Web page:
Late diagnosis of breast cancer in India linked to cultural issues, says study

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A new study, which is the first of its kind to analyse breast cancer awareness in India, published in the Journal of Business Research, suggests that due to the lack of early diagnosis, the country is moving towards an epidemic.

This research links the lack of early diagnosis of the disease to traditional and cultural issues and denotes that the women in the country do not seek health services and are unwilling to consult male doctors. Over-dependency on the family members in accessing medical care, neglecting ones’ own health because of family commitments, etc. contribute to the delay in diagnosing the disease.

According to the study, in creating awareness for the disease, traditional marketing campaigns do not work; the most effective medium is community nurses. Also, a better understanding by men can help in the early diagnosis.

The consequence of rapid economic development of the nation that leads to greater urbanization is underlined in the study. This development paves a way for some women to shift to a western lifestyle, increasing the rates of breast cancer. The study labels the issue as one of the major health concerns faced by the country presently.

In order to explore the unique cultural, economic, social as well as institutional challenges of this evolving economy, Judith Fletcher-Brown, from the University of Portsmouth, visited the nation and her findings indicate that, among women in cities and urban area of India, the most commonly diagnosed cancer is the breast cancer.

Due to breast cancer, 70,218 women in the nation died in the year 2012. It is forecasted that the number might rise to 76,000 in the year 2020, with a shift in the mean age of incidence from 50 years to 30 years. Yet, due to the lack of knowledge on self-examination as well as cultural obstacles, women pursue medical help extremely late.

To acquire the most open answers to the questions on personal experiences, Judith interviewed several women through e-mail. One of the participants reported that even though there is more openness among daughters and mothers, and even between friends they are too shy.

According to Judith, in India which is still a patriarchal society, men acts as the head of the household, while women are presently in responsible jobs and earns for families. Educated and professional women too are not seen as discussing their private matters on their physique to their fathers, brothers or even husbands. Therefore, to raise awareness in men as well as make them willing to discuss such problems, it is necessary to direct the messages on health towards them. To enable female members of the family to get medical care at the earliest, men’s understanding on the issue is vital.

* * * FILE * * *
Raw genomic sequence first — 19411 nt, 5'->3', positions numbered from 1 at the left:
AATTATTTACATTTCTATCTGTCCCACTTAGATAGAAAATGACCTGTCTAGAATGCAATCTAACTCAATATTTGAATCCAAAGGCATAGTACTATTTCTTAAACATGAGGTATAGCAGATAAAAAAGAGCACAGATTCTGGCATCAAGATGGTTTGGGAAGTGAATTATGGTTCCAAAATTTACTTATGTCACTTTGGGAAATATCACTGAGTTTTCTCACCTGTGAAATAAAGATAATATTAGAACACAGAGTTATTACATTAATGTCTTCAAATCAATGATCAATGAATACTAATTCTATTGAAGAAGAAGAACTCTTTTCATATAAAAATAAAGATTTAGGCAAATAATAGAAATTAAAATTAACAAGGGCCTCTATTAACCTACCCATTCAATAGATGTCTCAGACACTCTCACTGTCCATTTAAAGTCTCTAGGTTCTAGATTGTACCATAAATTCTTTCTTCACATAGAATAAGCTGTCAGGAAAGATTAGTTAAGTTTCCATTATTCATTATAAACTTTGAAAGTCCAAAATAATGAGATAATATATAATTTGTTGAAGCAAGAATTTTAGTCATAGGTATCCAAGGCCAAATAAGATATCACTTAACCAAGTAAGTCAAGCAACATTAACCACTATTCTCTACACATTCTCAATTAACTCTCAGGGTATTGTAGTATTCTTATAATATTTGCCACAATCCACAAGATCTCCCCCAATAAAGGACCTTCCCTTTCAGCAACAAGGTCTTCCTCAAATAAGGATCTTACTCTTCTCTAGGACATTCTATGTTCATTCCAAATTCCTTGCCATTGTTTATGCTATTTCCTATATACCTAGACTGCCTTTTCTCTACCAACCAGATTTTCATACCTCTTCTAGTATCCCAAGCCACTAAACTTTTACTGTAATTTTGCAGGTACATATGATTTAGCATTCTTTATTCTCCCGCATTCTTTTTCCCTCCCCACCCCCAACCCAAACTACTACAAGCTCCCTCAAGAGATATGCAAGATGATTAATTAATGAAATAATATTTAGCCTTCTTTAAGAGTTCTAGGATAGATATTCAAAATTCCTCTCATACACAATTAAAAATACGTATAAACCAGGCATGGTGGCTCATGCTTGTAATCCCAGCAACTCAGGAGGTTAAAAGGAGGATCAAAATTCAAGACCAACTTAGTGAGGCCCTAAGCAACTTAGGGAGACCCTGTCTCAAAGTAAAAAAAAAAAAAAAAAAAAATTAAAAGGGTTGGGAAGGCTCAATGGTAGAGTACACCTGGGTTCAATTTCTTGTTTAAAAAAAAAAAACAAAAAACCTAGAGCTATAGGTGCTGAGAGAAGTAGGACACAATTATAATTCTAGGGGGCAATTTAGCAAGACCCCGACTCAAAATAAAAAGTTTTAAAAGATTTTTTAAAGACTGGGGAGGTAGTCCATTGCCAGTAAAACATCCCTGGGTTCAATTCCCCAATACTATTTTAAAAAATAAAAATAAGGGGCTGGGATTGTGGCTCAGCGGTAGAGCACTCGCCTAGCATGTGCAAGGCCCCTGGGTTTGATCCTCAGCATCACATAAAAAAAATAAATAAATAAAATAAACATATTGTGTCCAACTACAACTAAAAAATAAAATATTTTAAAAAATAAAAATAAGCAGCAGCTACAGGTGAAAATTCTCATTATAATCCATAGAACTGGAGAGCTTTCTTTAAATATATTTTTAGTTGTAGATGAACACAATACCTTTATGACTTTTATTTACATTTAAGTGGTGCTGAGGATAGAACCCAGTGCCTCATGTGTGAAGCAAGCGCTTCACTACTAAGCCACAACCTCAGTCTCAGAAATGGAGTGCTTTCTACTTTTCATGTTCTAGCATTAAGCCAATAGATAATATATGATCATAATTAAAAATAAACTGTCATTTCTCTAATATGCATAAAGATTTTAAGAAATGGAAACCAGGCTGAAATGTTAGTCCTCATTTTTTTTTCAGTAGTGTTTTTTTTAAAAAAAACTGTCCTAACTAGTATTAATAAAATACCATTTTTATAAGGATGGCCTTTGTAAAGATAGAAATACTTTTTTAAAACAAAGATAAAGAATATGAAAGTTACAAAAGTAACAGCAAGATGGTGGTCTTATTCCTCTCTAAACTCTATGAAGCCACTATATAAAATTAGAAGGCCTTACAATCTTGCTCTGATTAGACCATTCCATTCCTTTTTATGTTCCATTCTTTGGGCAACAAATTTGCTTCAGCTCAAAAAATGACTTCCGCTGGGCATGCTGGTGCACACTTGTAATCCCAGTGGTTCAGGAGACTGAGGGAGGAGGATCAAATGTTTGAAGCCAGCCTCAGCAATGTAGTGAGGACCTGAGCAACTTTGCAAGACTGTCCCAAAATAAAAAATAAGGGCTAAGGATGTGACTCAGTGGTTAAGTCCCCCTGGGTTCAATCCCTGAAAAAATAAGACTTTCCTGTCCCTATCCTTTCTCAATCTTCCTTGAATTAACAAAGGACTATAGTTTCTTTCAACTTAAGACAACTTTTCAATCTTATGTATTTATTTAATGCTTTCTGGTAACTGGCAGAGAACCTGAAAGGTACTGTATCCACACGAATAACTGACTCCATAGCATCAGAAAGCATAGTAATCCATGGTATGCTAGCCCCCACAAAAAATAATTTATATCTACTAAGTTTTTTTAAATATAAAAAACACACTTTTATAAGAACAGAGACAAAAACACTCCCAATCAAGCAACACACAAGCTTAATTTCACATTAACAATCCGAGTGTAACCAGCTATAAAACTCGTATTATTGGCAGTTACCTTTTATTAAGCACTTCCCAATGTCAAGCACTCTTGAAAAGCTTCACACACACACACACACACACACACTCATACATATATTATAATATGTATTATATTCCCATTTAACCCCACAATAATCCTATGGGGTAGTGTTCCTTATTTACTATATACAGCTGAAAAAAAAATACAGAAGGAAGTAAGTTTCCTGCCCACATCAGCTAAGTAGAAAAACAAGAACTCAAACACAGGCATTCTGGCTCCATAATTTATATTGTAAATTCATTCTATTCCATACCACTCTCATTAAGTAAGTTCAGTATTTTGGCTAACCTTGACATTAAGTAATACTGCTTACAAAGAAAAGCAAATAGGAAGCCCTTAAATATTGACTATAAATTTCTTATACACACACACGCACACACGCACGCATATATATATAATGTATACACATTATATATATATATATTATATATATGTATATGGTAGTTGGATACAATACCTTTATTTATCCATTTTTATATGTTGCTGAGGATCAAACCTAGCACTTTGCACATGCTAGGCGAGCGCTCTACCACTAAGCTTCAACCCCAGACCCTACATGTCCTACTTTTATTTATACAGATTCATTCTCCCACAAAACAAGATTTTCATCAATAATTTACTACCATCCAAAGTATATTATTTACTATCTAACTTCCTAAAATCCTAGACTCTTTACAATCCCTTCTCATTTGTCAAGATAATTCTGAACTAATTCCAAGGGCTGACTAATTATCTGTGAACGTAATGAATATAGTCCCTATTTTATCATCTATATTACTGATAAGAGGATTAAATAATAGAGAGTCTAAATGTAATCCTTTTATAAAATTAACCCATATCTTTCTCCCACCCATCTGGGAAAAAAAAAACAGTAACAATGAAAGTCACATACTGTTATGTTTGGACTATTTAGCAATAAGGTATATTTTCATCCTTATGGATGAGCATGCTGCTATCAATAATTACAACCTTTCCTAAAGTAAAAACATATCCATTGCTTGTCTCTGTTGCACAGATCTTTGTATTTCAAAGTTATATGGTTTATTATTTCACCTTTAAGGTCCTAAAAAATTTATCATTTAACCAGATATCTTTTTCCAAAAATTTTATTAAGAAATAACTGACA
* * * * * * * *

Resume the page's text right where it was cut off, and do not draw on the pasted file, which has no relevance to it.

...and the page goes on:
Focus groups which consisted experts among several breast cancer medical practitioners were also included by her. They are of an opinion that, in India, the subject is a taboo and people rarely discuss this among men and women or even husbands and wives in families.

Judith found that in creating awareness among men and women on early symptoms of the cancer, community health nurses had the highest influence. In overcoming cultural barriers, these Accredited Social Health Activists (ASHAs) entrenched in the community are more effective than national advertising campaigns as they have the trust of the women at risk as well as their husbands and fathers.

According to the study, the second best channel to raise awareness in young women are schools and media – which succeeded in raising awareness through charity initiatives - has the third place. Traditional marketing campaign was one among the least impacted channels.

Women are having fewer children later in life and breast feeding them less which increases their chance of developing the disease. Working women in urban India often have a more western diet leading to obesity which also increases the risk alongside a lack of infrastructure for early diagnosis.”

Judith Fletcher-Brown, from the University of Portsmouth

She added that the developing economy of the country has given the women novel economic independence as well as opportunities in career; yet, these educational women are put to risk due to the lack of awareness in breast cancer.

The Government of India, after recognising these issues, has invested money in marketing campaigns through non-governmental organizations (NGOs). However, the findings of the study show that these campaigns are not successful in reaching the target audience.

The manifestations of this crisis in India are mostly evident in the flourishing cities like Delhi, Mumbai, Bhopal, Kolkata, Bengaluru, Chennai and Ahmedabad, where job opportunities for women are rising.

A new report states that providing employment to more women in the country might add $2.9 trillion to India’s annual GDP by 2025. For the nation to benefit from the demographic advantage, a healthy female workforce is vital; it can help to sustain its thriving economy.

Professor Vijay Pereira, second author on the paper, commented that the extent of the issue is huge and the Government of India has to implicate major policies to tackle the problem with better targeted campaigns.

He added: “What is clear is that the state healthcare sector must transform itself to deliver quality breast cancer healthcare and awareness underpinned by effective use of social marketing campaigns. This research presents several proposals that would assist health marketers working in India’s emerging economy.”

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